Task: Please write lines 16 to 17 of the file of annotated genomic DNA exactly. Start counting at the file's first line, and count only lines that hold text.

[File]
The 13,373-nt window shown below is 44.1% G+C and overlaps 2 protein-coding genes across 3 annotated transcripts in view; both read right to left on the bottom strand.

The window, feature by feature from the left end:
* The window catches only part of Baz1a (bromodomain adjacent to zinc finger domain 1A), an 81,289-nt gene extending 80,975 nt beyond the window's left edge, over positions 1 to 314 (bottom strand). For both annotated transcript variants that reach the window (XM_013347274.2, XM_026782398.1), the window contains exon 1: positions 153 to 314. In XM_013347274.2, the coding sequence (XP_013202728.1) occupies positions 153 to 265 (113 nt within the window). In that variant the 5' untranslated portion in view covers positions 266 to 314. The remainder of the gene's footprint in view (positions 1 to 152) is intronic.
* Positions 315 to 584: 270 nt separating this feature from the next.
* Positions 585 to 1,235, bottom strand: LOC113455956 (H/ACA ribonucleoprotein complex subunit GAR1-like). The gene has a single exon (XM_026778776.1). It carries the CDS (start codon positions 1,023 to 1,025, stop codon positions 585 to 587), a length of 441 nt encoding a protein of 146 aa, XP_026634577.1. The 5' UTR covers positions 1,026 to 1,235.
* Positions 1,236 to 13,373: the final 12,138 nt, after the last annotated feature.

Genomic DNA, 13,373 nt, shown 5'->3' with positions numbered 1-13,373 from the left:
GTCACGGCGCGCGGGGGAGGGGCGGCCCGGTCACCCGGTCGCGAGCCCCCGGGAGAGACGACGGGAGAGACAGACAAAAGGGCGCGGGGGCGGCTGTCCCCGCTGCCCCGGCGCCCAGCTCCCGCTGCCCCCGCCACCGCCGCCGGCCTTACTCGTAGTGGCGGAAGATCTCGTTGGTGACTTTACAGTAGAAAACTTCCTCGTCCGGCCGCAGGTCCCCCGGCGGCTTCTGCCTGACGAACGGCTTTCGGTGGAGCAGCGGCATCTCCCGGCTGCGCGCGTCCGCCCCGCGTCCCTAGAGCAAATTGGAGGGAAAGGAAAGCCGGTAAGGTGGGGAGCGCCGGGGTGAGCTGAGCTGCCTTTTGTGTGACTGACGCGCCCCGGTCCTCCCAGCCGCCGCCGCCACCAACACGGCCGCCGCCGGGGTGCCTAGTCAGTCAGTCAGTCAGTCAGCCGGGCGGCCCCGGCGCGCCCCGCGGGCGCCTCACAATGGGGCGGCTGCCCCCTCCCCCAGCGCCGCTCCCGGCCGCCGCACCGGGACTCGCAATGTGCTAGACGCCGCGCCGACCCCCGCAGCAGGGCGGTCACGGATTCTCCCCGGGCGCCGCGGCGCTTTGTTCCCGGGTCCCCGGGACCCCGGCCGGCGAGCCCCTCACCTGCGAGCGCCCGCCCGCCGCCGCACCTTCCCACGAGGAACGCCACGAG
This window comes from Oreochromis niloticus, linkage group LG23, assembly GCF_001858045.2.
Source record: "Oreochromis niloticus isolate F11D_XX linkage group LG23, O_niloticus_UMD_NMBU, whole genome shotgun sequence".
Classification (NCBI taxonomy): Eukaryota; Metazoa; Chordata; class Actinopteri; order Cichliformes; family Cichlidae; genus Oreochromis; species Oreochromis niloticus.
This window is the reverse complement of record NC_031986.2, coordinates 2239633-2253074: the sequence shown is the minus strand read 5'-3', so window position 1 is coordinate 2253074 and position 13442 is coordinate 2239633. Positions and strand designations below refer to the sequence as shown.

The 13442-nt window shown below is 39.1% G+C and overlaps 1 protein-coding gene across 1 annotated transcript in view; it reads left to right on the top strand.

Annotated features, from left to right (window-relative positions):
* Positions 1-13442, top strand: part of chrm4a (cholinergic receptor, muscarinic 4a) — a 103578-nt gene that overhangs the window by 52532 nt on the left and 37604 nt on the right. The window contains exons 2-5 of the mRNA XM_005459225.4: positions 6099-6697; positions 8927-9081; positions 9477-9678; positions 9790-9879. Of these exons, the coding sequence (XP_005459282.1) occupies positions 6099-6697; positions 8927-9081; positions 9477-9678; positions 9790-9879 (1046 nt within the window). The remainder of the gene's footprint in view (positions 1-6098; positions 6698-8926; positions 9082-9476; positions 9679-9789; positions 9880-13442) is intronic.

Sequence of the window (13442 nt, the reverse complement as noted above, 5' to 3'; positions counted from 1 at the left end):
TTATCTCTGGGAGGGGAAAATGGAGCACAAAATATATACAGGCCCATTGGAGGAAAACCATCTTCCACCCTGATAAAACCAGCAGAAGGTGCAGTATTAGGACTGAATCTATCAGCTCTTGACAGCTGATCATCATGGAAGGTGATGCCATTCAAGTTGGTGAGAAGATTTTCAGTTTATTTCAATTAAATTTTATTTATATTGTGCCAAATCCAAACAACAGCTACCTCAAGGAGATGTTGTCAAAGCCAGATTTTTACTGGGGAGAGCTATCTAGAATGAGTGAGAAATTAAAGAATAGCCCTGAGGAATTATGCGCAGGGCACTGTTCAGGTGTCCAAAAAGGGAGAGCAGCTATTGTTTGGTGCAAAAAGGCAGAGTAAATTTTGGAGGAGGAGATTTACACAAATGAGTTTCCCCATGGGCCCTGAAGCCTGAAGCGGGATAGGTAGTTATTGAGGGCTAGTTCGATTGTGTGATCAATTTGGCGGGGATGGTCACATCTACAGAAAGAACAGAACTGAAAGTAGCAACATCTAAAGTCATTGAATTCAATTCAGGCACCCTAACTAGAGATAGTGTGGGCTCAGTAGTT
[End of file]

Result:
Sequence of the window (13442 nt, the reverse complement as noted above, 5' to 3'; positions counted from 1 at the left end):
TTATCTCTGGGAGGGGAAAATGGAGCACAAAATATATACAGGCCCATTGGAGGAAAACCATCTTCCACCCTGATAAAACCAGCAGAAGGTGCAGTATTAGGACTGAATCTATCAGCTCTTGACAGCTGATCATCATGGAAGGTGATGCCATTCAAGTTGGTGAGAAGATTTTCAGTTTATTTCAATTAAATTTTATTTATATTGTGCCAAATCCAAACAACAGCTACCTCAAGGAGATGTTGTCAAAGCCAGATTTTTACTGGGGAGAGCTATCTAGAATGAGTGAGAAATTAAAGAATAGCCCTGAGGAATTATGCGCAGGGCACTGTTCAGGTGTCCAAAAAGGGAGAGCAGCTATTGTTTGGTGCAAAAAGGCAGAGTAAATTTTGGAGGAGGAGATTTACACAAATGAGTTTCCCCATGGGCCCTGAAGCCTGAAGCGGGATAGGTAGTTATTGAGGGCTAGTTCGATTGTGTGATCAATTTGGCGGGGATGGTCACATCTACAGAAAGAACAGAACTGAAAGTAGCAACATCTAAAGTCATTGAATTCAATTCAGGCACCCTAACTAGAGATAGTGTGGGCTCAGTAGTT